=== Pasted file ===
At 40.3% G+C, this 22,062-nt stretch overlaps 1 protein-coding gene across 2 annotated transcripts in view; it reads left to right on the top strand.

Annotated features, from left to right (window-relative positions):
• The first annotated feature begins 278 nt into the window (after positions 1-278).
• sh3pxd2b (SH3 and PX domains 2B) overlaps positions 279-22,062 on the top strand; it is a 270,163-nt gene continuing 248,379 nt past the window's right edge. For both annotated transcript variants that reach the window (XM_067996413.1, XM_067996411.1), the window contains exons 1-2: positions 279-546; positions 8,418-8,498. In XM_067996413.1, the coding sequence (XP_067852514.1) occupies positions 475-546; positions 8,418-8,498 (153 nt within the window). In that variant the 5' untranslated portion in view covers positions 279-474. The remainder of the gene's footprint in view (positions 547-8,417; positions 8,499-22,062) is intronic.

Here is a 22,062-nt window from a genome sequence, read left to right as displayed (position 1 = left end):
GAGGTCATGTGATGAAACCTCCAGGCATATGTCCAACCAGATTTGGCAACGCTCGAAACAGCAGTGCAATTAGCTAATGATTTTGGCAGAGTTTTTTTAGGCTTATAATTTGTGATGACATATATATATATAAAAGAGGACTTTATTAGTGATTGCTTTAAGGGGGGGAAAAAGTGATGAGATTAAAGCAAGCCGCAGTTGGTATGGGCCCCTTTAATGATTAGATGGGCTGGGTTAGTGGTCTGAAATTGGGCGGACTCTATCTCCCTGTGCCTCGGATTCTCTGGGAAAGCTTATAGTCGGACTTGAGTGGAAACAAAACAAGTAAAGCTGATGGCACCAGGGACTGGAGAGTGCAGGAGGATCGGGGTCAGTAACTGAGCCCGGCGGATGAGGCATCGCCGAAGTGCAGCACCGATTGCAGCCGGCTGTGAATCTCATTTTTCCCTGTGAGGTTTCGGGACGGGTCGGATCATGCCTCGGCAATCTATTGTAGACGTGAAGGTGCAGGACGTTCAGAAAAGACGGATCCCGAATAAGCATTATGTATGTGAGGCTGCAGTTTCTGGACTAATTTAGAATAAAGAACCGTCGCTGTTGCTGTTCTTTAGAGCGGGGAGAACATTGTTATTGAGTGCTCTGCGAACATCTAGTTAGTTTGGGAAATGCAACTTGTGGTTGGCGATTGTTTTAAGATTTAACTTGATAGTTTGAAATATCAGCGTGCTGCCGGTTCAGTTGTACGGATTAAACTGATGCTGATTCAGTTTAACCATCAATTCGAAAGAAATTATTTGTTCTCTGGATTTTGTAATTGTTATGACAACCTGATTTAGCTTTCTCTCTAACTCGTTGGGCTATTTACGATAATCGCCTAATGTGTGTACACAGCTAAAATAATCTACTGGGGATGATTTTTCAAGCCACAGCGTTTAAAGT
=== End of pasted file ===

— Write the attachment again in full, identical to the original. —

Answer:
At 40.3% G+C, this 22,062-nt stretch overlaps 1 protein-coding gene across 2 annotated transcripts in view; it reads left to right on the top strand.

Annotated features, from left to right (window-relative positions):
• The first annotated feature begins 278 nt into the window (after positions 1-278).
• sh3pxd2b (SH3 and PX domains 2B) overlaps positions 279-22,062 on the top strand; it is a 270,163-nt gene continuing 248,379 nt past the window's right edge. For both annotated transcript variants that reach the window (XM_067996413.1, XM_067996411.1), the window contains exons 1-2: positions 279-546; positions 8,418-8,498. In XM_067996413.1, the coding sequence (XP_067852514.1) occupies positions 475-546; positions 8,418-8,498 (153 nt within the window). In that variant the 5' untranslated portion in view covers positions 279-474. The remainder of the gene's footprint in view (positions 547-8,417; positions 8,499-22,062) is intronic.

Here is a 22,062-nt window from a genome sequence, read left to right as displayed (position 1 = left end):
GAGGTCATGTGATGAAACCTCCAGGCATATGTCCAACCAGATTTGGCAACGCTCGAAACAGCAGTGCAATTAGCTAATGATTTTGGCAGAGTTTTTTTAGGCTTATAATTTGTGATGACATATATATATATAAAAGAGGACTTTATTAGTGATTGCTTTAAGGGGGGGAAAAAGTGATGAGATTAAAGCAAGCCGCAGTTGGTATGGGCCCCTTTAATGATTAGATGGGCTGGGTTAGTGGTCTGAAATTGGGCGGACTCTATCTCCCTGTGCCTCGGATTCTCTGGGAAAGCTTATAGTCGGACTTGAGTGGAAACAAAACAAGTAAAGCTGATGGCACCAGGGACTGGAGAGTGCAGGAGGATCGGGGTCAGTAACTGAGCCCGGCGGATGAGGCATCGCCGAAGTGCAGCACCGATTGCAGCCGGCTGTGAATCTCATTTTTCCCTGTGAGGTTTCGGGACGGGTCGGATCATGCCTCGGCAATCTATTGTAGACGTGAAGGTGCAGGACGTTCAGAAAAGACGGATCCCGAATAAGCATTATGTATGTGAGGCTGCAGTTTCTGGACTAATTTAGAATAAAGAACCGTCGCTGTTGCTGTTCTTTAGAGCGGGGAGAACATTGTTATTGAGTGCTCTGCGAACATCTAGTTAGTTTGGGAAATGCAACTTGTGGTTGGCGATTGTTTTAAGATTTAACTTGATAGTTTGAAATATCAGCGTGCTGCCGGTTCAGTTGTACGGATTAAACTGATGCTGATTCAGTTTAACCATCAATTCGAAAGAAATTATTTGTTCTCTGGATTTTGTAATTGTTATGACAACCTGATTTAGCTTTCTCTCTAACTCGTTGGGCTATTTACGATAATCGCCTAATGTGTGTACACAGCTAAAATAATCTACTGGGGATGATTTTTCAAGCCACAGCGTTTAAAGT